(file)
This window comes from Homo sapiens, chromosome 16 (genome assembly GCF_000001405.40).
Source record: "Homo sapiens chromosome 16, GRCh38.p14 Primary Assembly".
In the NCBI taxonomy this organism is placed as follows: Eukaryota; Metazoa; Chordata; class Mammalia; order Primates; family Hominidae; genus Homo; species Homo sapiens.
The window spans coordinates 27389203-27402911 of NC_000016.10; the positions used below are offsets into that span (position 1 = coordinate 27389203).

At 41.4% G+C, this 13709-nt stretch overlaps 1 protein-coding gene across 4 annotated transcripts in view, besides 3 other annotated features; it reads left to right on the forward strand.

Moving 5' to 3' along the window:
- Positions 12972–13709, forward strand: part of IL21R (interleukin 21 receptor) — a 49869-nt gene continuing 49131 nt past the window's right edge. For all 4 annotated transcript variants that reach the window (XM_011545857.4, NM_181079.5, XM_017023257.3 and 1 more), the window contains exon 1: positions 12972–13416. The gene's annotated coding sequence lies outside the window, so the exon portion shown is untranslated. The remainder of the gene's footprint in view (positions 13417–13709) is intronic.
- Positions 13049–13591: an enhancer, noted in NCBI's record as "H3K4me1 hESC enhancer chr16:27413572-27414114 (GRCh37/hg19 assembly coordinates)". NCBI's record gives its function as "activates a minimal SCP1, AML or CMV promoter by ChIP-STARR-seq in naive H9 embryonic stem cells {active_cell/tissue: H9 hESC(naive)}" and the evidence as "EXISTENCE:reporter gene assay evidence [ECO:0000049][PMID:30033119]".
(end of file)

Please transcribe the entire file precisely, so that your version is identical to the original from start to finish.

This window comes from Homo sapiens, chromosome 16 (genome assembly GCF_000001405.40).
Source record: "Homo sapiens chromosome 16, GRCh38.p14 Primary Assembly".
In the NCBI taxonomy this organism is placed as follows: Eukaryota; Metazoa; Chordata; class Mammalia; order Primates; family Hominidae; genus Homo; species Homo sapiens.
The window spans coordinates 27389203-27402911 of NC_000016.10; the positions used below are offsets into that span (position 1 = coordinate 27389203).

At 41.4% G+C, this 13709-nt stretch overlaps 1 protein-coding gene across 4 annotated transcripts in view, besides 3 other annotated features; it reads left to right on the forward strand.

Moving 5' to 3' along the window:
- Positions 12972–13709, forward strand: part of IL21R (interleukin 21 receptor) — a 49869-nt gene continuing 49131 nt past the window's right edge. For all 4 annotated transcript variants that reach the window (XM_011545857.4, NM_181079.5, XM_017023257.3 and 1 more), the window contains exon 1: positions 12972–13416. The gene's annotated coding sequence lies outside the window, so the exon portion shown is untranslated. The remainder of the gene's footprint in view (positions 13417–13709) is intronic.
- Positions 13049–13591: an enhancer, noted in NCBI's record as "H3K4me1 hESC enhancer chr16:27413572-27414114 (GRCh37/hg19 assembly coordinates)". NCBI's record gives its function as "activates a minimal SCP1, AML or CMV promoter by ChIP-STARR-seq in naive H9 embryonic stem cells {active_cell/tissue: H9 hESC(naive)}" and the evidence as "EXISTENCE:reporter gene assay evidence [ECO:0000049][PMID:30033119]".